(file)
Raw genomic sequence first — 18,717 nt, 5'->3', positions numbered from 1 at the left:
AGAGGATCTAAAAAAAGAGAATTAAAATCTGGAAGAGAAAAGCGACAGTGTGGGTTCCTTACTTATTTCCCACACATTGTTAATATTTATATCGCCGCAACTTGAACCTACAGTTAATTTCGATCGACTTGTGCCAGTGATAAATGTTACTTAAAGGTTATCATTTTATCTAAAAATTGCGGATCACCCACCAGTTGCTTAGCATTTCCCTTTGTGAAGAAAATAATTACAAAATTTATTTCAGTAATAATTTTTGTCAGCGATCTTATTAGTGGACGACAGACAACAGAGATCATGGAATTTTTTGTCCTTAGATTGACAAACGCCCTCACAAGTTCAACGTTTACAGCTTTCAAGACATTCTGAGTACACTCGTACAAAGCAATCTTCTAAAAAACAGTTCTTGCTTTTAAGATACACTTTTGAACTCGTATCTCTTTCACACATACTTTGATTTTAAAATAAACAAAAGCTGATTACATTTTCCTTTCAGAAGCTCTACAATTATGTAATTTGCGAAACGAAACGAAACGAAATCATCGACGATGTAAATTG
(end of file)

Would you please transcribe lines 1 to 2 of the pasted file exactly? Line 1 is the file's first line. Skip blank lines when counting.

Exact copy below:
Raw genomic sequence first — 18,717 nt, 5'->3', positions numbered from 1 at the left:
AGAGGATCTAAAAAAAGAGAATTAAAATCTGGAAGAGAAAAGCGACAGTGTGGGTTCCTTACTTATTTCCCACACATTGTTAATATTTATATCGCCGCAACTTGAACCTACAGTTAATTTCGATCGACTTGTGCCAGTGATAAATGTTACTTAAAGGTTATCATTTTATCTAAAAATTGCGGATCACCCACCAGTTGCTTAGCATTTCCCTTTGTGAAGAAAATAATTACAAAATTTATTTCAGTAATAATTTTTGTCAGCGATCTTATTAGTGGACGACAGACAACAGAGATCATGGAATTTTTTGTCCTTAGATTGACAAACGCCCTCACAAGTTCAACGTTTACAGCTTTCAAGACATTCTGAGTACACTCGTACAAAGCAATCTTCTAAAAAACAGTTCTTGCTTTTAAGATACACTTTTGAACTCGTATCTCTTTCACACATACTTTGATTTTAAAATAAACAAAAGCTGATTACATTTTCCTTTCAGAAGCTCTACAATTATGTAATTTGCGAAACGAAACGAAACGAAATCATCGACGATGTAAATTG